Royal Society of Canada’s Annual Gala
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Ottawa, Saturday November 27, 2010
I am honoured to join you here tonight for the Royal Society of Canada’s annual induction and awards ceremony.
I want to congratulate all of you on your outstanding work in the arts and humanities, and in the natural and social sciences. As Canadians, we are truly fortunate to have such accomplished scholars, artists and scientists in our midst, and we are grateful to the Royal Society for its efforts to encourage excellence.
Let me begin by pointing out how fitting it is that we have gathered here, in the Great Hall of the National Gallery of Canada, to celebrate your achievements.
As you know, members of the Royal Society of Canada were instrumental in establishing this gallery, which has done tremendous work in promoting visual arts and culture in Canada and abroad.
My predecessor, the Marquess of Lorne, was ahead of his time when he founded the Royal Society in 1882. In so doing, Lorne helped lay the foundations of many important institutions dedicated to the arts, humanities and sciences in this country.
As historian Carl Berger points out, the Society’s history has “mirrored in microcosm” major themes in the intellectual development of Canada itself.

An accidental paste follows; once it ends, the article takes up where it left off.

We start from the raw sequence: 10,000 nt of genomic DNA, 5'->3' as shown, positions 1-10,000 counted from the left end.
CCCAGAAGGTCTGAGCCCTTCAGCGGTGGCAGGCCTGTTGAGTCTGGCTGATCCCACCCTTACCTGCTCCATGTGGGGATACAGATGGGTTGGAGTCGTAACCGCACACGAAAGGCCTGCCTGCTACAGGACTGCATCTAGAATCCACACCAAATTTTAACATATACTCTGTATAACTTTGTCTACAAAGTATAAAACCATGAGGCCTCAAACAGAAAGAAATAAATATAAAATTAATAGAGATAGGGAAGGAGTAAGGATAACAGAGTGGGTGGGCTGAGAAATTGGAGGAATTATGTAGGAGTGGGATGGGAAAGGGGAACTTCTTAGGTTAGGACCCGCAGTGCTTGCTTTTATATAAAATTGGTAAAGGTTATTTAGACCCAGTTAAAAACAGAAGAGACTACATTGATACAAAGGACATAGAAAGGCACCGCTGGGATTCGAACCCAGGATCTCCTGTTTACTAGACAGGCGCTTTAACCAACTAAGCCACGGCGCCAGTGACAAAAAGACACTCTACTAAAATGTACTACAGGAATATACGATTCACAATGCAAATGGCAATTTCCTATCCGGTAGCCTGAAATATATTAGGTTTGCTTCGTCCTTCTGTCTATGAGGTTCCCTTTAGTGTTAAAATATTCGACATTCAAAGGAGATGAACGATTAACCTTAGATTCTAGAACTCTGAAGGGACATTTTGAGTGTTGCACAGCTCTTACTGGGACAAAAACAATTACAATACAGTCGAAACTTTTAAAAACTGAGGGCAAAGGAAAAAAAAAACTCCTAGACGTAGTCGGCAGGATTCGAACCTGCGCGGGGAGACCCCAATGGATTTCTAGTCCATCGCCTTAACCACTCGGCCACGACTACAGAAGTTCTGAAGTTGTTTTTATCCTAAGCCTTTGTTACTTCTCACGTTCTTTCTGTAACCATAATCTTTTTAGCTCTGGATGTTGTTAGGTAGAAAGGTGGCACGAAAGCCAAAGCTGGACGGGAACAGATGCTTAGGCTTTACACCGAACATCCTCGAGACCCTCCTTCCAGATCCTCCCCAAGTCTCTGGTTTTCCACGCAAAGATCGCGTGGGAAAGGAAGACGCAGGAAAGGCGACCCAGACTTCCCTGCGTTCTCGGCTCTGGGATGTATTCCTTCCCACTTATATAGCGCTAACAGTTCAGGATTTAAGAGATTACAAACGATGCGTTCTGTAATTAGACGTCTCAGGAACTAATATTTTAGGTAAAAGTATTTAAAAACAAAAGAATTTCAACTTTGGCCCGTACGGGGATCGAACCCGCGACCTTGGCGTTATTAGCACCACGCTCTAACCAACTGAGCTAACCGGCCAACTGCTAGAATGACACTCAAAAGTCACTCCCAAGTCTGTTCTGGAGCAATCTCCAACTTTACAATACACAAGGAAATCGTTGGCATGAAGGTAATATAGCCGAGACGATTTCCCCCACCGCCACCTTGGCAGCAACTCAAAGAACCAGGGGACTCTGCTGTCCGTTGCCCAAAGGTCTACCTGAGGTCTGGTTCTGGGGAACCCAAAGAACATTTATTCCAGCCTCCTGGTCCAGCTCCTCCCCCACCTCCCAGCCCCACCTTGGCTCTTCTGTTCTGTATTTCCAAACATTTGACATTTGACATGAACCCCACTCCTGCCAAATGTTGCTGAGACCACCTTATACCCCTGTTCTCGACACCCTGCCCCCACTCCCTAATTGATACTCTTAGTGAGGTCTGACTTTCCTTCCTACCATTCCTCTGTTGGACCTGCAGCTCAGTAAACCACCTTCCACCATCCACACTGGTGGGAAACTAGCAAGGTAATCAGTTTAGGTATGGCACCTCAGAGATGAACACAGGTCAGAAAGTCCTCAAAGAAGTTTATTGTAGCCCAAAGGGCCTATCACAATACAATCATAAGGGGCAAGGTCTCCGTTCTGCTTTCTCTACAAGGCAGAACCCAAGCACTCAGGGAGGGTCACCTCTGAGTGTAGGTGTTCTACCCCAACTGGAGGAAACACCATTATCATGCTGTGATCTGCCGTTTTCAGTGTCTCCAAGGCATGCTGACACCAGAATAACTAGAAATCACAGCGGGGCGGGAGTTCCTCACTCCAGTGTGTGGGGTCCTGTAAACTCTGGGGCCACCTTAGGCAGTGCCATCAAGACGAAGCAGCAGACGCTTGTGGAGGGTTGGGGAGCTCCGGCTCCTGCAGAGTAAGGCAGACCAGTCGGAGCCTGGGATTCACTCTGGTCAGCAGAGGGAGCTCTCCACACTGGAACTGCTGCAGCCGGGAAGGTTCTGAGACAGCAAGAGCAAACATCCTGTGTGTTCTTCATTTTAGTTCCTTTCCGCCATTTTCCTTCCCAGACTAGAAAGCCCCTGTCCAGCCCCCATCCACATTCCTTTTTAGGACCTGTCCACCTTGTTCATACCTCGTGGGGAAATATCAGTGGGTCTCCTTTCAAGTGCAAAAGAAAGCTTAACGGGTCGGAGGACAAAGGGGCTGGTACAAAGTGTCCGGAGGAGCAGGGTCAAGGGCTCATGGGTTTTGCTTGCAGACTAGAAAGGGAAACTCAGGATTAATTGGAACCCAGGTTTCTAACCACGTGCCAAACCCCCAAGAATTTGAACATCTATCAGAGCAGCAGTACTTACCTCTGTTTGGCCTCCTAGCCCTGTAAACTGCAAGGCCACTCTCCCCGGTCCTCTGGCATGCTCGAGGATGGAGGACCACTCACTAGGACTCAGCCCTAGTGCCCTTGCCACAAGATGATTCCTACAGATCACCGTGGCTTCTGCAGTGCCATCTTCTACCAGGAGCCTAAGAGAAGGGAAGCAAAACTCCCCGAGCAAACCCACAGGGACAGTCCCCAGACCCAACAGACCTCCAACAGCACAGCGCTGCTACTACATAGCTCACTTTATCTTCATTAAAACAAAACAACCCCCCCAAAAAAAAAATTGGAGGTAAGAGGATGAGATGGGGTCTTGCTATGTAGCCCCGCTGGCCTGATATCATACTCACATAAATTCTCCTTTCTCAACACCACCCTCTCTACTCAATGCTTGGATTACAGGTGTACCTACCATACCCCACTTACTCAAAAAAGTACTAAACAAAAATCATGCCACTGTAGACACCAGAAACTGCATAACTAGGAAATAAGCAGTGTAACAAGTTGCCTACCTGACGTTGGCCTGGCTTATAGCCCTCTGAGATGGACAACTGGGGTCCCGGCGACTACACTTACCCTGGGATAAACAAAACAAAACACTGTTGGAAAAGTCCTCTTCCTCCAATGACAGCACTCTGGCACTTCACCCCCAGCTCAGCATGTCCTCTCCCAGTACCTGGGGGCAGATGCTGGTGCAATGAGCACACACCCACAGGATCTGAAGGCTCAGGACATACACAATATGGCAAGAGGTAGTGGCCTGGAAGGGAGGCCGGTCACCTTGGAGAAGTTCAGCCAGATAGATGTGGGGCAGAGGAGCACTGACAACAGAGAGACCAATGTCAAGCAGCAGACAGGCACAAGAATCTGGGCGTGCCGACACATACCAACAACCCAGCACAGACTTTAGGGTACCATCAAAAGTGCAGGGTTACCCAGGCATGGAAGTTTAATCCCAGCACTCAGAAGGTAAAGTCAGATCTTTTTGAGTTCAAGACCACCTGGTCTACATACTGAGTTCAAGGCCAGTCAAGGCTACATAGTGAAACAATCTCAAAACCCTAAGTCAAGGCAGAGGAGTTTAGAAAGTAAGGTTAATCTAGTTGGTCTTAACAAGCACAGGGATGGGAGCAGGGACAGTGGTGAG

So you can understand why I’m excited to be here tonight, as I begin my mandate as governor general.
Since my installation, I’ve been inviting Canadians to join me in imagining our country as it could be. We strive for a smart and caring nation where all Canadians can succeed, contribute and develop their talents to their fullest potential. We want Canada to be a nation that increases and applies the knowledge of its citizens to improve the condition of all—at home and around the world.
To achieve this vision, I have set out three pillars: supporting families and children; reinforcing learning and innovation; and encouraging philanthropy and volunteerism.
Tonight, I would like to focus on one of these pillars: reinforcing learning and innovation.
I believe that knowledge is the foundation upon which we can build a smarter, more caring society.
Through learning, people gain a sense of pride that empowers their families, their communities and their country. I have seen this throughout my own life, as a student and educator, and I know that you all share similar convictions about the power and wonder of knowledge.
A society that supports lifelong learning and the pursuit of knowledge brings hope to its citizens.
And, as ethicist Margaret Somerville reminds us, hope is “the oxygen of the human spirit.”
Innovation, in essence, is about crafting new ideas to improve the way we do things. Innovation is about seeing things differently, and imagining that which could be.
Innovation drives discovery. For a reminder of this, we need look no further than the statue of Samuel de Champlain on nearby Nepean Point. Champlain is looking westward, up the Ottawa River, astrolabe in hand.